Bitcoin is not anonymous, word of Andreas Antonopoulos.
During a Q&A session, the well-known security expert and Bitcoin guru spoke about the anonymity of the cryptocurrency, stating:
“So a lot of people think bitcoin is anonymous. It is not anonymous it is loosely pseudo-anonymous, which means that if you expend an enormous amount of effort on operational security and you do it very carefully and very well you may retain anonymity for a limited period of time that doesn’t sound like a good thing right”.
The issue of transaction confidentiality is very important and Antonopoulos himself rightly states that this issue can even lead to the end of civilisation.
The precedents on the subject are disturbing, to say the least:
“In fact the idea of surveillance on all forms of money as a relatively recent idea was born in 1971 under the Bank Secrecy Act signed by President Nixon, who we thought was going to be the worst president ever and then that dream started in 1971 and it died on January 3rd 2009. Not immediately but we put the first nail in that coffin”.
It is true that “Tricky Dick”, as Richard Nixon was known at the time, has carried out extremely dubious acts in his mandate, such as the espionage of democrats that led to the Watergate scandal.
Perhaps considering him the origin of all evil is excessive, however, the modern era has been certainly marked by this desire for absolute control over people. The world needs a much more secure technology in terms of confidentiality of transactions according to Antonopoulos, and the evolution of knowledge is beginning to yield results:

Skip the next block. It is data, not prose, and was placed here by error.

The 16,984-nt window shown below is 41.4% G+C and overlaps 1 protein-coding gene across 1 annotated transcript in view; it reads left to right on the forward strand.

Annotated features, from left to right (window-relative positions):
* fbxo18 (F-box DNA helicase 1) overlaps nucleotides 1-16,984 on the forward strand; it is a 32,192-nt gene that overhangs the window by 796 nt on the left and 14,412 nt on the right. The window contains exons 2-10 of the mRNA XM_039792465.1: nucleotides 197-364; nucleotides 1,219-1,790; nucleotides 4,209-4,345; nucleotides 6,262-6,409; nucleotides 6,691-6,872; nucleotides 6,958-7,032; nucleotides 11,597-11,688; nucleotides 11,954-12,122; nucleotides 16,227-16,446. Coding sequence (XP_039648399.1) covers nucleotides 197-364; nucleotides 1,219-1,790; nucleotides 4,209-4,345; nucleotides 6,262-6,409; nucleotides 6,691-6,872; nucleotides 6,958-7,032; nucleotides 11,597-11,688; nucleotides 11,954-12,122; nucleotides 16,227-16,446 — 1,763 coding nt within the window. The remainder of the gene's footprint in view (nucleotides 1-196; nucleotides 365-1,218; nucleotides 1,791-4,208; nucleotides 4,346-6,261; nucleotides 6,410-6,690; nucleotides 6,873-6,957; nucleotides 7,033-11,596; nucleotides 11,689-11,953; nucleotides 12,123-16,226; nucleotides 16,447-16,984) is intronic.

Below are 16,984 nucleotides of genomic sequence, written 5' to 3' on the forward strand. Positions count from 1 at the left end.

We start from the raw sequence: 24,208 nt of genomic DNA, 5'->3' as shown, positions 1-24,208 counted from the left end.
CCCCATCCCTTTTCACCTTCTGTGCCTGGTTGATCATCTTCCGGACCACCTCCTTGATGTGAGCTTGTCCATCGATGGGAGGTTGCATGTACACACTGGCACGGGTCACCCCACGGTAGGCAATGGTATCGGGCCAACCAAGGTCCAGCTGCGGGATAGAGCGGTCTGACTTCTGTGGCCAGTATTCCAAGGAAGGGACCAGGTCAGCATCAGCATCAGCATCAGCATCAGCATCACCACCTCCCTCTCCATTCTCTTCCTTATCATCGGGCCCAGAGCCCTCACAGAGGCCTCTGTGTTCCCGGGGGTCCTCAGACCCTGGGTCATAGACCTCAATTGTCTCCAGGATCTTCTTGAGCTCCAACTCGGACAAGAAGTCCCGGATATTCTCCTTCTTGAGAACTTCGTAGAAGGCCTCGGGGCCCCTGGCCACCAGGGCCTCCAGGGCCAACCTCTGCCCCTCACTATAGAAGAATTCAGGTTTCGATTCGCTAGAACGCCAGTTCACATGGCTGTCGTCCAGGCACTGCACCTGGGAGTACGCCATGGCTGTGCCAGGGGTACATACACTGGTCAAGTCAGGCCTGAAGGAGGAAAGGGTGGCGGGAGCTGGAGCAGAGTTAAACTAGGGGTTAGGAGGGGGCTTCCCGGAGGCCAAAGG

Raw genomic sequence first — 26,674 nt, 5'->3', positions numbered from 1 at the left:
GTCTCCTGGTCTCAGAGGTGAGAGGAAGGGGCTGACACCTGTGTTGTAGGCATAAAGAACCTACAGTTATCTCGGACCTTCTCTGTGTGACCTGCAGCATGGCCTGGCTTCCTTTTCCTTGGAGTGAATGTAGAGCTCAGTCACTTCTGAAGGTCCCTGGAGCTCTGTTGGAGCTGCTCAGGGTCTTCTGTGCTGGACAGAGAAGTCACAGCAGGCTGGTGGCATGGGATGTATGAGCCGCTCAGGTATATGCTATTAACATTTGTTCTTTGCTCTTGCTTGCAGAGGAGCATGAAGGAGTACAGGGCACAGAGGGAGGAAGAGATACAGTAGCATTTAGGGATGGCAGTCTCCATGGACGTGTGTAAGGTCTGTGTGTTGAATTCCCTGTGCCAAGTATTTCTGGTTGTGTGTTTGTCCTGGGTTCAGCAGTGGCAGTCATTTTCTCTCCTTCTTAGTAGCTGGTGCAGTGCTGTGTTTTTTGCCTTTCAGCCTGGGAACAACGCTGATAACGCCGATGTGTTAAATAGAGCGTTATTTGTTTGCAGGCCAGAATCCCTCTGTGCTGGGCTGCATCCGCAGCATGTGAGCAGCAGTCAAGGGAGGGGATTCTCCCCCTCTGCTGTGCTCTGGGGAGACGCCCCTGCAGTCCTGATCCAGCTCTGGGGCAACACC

“So I think that’s our biggest priority in Bitcoin. There’s a bunch of technologies like bulletproofs and taproot confidential transactions and if we apply them successfully on layer one we can do it in an even better and stronger way on layer two”.
Bitmixer, the biggest hash mixer of bitcoin transactions, closed in 2017 saying that the virtual currency was not safe and that the transactions could be traced even after going through a mixer which should’ve made them anonymous.
For years there has been the certainty that federal agencies were able to track BTC by gathering several pieces of information, although it took some effort and time.
Yet a free society needs an anonymous virtual currency, at least to a certain degree, because anonymity protects freedom: an obvious and recent case is that of the boxer Christophe Dettinger of the French Yellow Vests.
A fundraiser to help his family has been closed down by the authorities, who have even threatened to prosecute those who have made the relevant donations. There can be no free society if it is not anonymous, at least up to a certain level where the determination of anonymity is a delicate element in the definition of society itself.
Currently, there are even more secure solutions such as Grin which, by using the MimbleWimble protocol, is totally anonymous and doesn’t even require the addresses to be public in order to carry out transactions.